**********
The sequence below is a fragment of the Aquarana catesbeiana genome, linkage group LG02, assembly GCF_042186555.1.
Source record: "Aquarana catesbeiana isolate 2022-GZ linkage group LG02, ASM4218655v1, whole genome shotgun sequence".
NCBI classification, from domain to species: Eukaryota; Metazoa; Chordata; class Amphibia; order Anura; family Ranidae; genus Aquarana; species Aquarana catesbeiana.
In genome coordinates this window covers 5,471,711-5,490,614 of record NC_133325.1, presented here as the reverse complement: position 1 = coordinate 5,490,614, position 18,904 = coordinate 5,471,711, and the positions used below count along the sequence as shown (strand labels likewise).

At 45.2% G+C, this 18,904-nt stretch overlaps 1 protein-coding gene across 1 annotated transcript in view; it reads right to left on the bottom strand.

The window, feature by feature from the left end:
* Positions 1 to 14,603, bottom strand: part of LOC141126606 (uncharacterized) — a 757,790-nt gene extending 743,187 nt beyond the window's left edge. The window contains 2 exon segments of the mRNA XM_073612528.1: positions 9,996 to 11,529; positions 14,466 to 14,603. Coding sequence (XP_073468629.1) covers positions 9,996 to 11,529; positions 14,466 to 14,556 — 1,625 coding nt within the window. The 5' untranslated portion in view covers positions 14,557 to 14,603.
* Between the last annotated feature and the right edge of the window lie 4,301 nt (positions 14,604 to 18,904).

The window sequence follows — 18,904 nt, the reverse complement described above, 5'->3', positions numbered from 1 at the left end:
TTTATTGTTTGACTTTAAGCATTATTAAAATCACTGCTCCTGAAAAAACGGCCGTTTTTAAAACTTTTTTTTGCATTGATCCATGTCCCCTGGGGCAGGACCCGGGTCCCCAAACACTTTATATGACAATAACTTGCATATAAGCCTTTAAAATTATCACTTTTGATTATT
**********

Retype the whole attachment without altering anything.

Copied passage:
The sequence below is a fragment of the Aquarana catesbeiana genome, linkage group LG02, assembly GCF_042186555.1.
Source record: "Aquarana catesbeiana isolate 2022-GZ linkage group LG02, ASM4218655v1, whole genome shotgun sequence".
NCBI classification, from domain to species: Eukaryota; Metazoa; Chordata; class Amphibia; order Anura; family Ranidae; genus Aquarana; species Aquarana catesbeiana.
In genome coordinates this window covers 5,471,711-5,490,614 of record NC_133325.1, presented here as the reverse complement: position 1 = coordinate 5,490,614, position 18,904 = coordinate 5,471,711, and the positions used below count along the sequence as shown (strand labels likewise).

At 45.2% G+C, this 18,904-nt stretch overlaps 1 protein-coding gene across 1 annotated transcript in view; it reads right to left on the bottom strand.

The window, feature by feature from the left end:
* Positions 1 to 14,603, bottom strand: part of LOC141126606 (uncharacterized) — a 757,790-nt gene extending 743,187 nt beyond the window's left edge. The window contains 2 exon segments of the mRNA XM_073612528.1: positions 9,996 to 11,529; positions 14,466 to 14,603. Coding sequence (XP_073468629.1) covers positions 9,996 to 11,529; positions 14,466 to 14,556 — 1,625 coding nt within the window. The 5' untranslated portion in view covers positions 14,557 to 14,603.
* Between the last annotated feature and the right edge of the window lie 4,301 nt (positions 14,604 to 18,904).

The window sequence follows — 18,904 nt, the reverse complement described above, 5'->3', positions numbered from 1 at the left end:
TTTATTGTTTGACTTTAAGCATTATTAAAATCACTGCTCCTGAAAAAACGGCCGTTTTTAAAACTTTTTTTTGCATTGATCCATGTCCCCTGGGGCAGGACCCGGGTCCCCAAACACTTTATATGACAATAACTTGCATATAAGCCTTTAAAATTATCACTTTTGATTATT